By contrast, Jefferson freed only one slave during his lifetime; one other bought his own freedom and another ran away, leading Jefferson to free her rather than bothering to chase after her. At his death, he freed only five of his 200-plus slaves. Like Washington, many of Jefferson's contemporaries freed all their slaves in their wills. Contrary to what some historians have asserted, there was no legal obstacle to freeing slaves in Virginia after 1782, except that after 1806 freed slaves had to leave Virginia within twelve months.
In the end, we can draw no other conclusion except that Jefferson's record on race was dreadful. By today's standards, he unquestionably was a racist. In the words of University of Mississippi historian Winthrop Jordan, "His derogation of the Negro revealed the latent possibilities inherent in an accumulated popular tradition of Negro inferiority; it constituted, for all its qualifications, the most intense, extensive, and extreme formulation of anti-Negro 'thought' offered by any American in the thirty years after the Revolution."
But we have never honored Jefferson so much for his actions as for his ideas, which stand on their own merit regardless of how flawed and hypocritical their author was. The same is true for other slaveholders among the Founding Fathers. Nevertheless, it is important for our understanding of American political history to know that one of the men credited by the Democrats as a founder of their party was someone who undoubtedly would be the subject of harsh criticism by them if he had instead been a founder of the Republican Party.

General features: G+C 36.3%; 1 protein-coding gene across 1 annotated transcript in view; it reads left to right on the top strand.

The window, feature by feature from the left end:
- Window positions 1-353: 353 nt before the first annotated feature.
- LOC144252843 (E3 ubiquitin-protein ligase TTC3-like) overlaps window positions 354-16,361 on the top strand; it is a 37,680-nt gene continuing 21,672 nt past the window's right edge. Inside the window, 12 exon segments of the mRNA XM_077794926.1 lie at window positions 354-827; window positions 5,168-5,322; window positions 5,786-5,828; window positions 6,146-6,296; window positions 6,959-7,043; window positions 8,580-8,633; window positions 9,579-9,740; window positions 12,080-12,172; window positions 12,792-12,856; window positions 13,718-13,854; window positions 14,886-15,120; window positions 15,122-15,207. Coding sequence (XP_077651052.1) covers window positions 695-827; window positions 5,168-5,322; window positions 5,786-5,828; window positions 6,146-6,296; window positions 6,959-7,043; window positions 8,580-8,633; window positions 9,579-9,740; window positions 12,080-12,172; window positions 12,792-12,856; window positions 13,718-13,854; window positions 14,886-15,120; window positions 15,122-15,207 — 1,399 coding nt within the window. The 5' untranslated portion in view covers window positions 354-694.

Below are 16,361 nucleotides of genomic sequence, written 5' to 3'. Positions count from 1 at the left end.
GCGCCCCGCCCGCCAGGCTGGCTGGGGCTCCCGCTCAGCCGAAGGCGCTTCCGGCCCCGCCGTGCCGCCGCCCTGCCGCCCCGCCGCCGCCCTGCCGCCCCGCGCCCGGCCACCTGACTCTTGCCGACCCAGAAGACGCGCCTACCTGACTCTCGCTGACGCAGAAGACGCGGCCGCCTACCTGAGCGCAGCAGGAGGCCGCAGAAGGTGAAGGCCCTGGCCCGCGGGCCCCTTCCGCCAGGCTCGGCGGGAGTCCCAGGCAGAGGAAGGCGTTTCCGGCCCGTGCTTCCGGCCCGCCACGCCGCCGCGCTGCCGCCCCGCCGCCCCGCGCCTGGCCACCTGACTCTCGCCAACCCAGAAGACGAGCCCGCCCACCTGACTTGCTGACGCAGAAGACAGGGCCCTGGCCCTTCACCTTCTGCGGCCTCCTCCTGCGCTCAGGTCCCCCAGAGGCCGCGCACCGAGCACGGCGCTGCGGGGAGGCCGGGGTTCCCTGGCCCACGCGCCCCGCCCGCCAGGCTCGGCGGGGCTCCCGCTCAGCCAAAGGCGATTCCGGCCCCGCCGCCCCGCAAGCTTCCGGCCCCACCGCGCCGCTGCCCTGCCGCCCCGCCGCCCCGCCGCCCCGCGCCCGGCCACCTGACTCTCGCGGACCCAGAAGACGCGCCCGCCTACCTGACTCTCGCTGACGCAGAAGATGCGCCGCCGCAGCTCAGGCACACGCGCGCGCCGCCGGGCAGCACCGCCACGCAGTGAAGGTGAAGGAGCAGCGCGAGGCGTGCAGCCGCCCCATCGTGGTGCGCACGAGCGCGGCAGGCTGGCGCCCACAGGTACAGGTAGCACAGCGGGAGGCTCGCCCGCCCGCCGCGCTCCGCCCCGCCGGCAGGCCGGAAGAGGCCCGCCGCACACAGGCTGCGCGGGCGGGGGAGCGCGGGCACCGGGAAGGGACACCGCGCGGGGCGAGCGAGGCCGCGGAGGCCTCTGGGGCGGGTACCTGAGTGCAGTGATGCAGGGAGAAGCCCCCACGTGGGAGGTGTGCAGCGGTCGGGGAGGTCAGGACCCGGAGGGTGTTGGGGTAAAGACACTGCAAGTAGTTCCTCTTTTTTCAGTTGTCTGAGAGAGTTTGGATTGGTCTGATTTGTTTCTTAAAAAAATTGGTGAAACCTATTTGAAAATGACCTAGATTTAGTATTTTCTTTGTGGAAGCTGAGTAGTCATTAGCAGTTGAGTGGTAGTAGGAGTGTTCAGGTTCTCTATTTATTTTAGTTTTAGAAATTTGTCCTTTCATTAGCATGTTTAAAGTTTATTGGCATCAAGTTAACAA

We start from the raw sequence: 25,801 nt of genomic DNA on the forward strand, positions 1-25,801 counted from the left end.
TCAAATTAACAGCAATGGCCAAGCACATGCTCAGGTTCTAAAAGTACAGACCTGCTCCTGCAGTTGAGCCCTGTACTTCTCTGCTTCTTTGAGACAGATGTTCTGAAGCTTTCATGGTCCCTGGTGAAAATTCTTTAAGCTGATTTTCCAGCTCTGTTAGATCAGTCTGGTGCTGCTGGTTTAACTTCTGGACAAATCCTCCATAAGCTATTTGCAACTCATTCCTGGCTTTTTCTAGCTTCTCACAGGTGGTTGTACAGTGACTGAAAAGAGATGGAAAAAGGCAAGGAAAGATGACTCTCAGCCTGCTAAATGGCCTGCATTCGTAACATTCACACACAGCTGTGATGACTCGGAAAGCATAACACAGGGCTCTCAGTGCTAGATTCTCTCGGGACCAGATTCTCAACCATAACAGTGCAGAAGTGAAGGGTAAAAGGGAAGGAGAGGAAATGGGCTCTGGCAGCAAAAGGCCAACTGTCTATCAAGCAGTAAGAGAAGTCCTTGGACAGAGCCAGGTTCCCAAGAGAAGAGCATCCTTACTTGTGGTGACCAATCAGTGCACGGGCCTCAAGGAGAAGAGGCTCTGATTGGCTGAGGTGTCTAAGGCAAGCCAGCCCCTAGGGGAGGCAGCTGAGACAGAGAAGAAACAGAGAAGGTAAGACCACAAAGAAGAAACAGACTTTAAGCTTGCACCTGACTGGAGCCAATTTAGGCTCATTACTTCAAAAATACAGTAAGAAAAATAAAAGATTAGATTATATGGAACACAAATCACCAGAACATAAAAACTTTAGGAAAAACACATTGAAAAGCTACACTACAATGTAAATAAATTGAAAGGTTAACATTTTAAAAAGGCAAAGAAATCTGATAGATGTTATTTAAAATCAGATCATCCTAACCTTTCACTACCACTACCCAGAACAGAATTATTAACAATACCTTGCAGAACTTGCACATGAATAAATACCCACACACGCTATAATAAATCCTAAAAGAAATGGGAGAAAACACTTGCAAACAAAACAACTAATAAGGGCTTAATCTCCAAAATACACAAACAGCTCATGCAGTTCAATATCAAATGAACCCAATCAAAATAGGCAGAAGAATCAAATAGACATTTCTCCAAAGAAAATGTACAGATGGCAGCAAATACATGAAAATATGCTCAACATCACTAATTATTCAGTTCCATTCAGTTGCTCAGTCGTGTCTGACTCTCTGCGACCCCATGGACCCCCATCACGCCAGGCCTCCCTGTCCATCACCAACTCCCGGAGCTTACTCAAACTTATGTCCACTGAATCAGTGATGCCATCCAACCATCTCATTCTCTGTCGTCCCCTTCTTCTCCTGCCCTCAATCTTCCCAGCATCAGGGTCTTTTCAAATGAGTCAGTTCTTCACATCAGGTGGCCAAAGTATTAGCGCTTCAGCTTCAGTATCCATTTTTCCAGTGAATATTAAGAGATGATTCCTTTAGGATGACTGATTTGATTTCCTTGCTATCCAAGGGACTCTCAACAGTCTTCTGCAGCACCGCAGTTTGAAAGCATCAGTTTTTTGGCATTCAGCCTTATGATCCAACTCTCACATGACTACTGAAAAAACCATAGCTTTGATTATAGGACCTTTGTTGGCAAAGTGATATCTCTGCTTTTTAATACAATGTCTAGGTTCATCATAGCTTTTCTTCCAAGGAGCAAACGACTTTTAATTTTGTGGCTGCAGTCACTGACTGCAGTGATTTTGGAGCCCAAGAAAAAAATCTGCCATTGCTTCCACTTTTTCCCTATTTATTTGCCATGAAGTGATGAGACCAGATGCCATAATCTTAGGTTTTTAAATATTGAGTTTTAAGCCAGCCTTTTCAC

ANDREW JACKSON AND THE INDIANS
As noted earlier, political parties were rather casual operations in the early days, more like loose alliances than the formal organizations we know today. It was Andrew Jackson who was really responsible for building the Democrats into the first modern political party. The glue that held them together was slavery and the exploitation of Indians. Indeed, one of Jackson's greatest accomplishments in office was the removal to the west of most Indians east of the Mississippi, often utilizing methods so harsh that they constituted virtual genocide.
Jackson was born in South Carolina in 1767 but moved to Tennessee in 1787, becoming the state's first congressman in 1794. He was elected to the Senate two years later, but served only two years. Jackson served again in the Senate from 1822 to 1826. Before becoming president in 1828, he achieved his greatest fame as a soldier. Jackson joined the Continental Army at the age of 13 and was taken a prisoner of war by the British. He became a colonel in the Tennessee Militia in 1801 and thereafter engaged in a number of battles with local Indian tribes.
Excerpted from Wrong on Race by Bruce Bartlett. Copyright © 2008 Bruce Bartlett. Excerpted by permission of Palgrave Macmillan.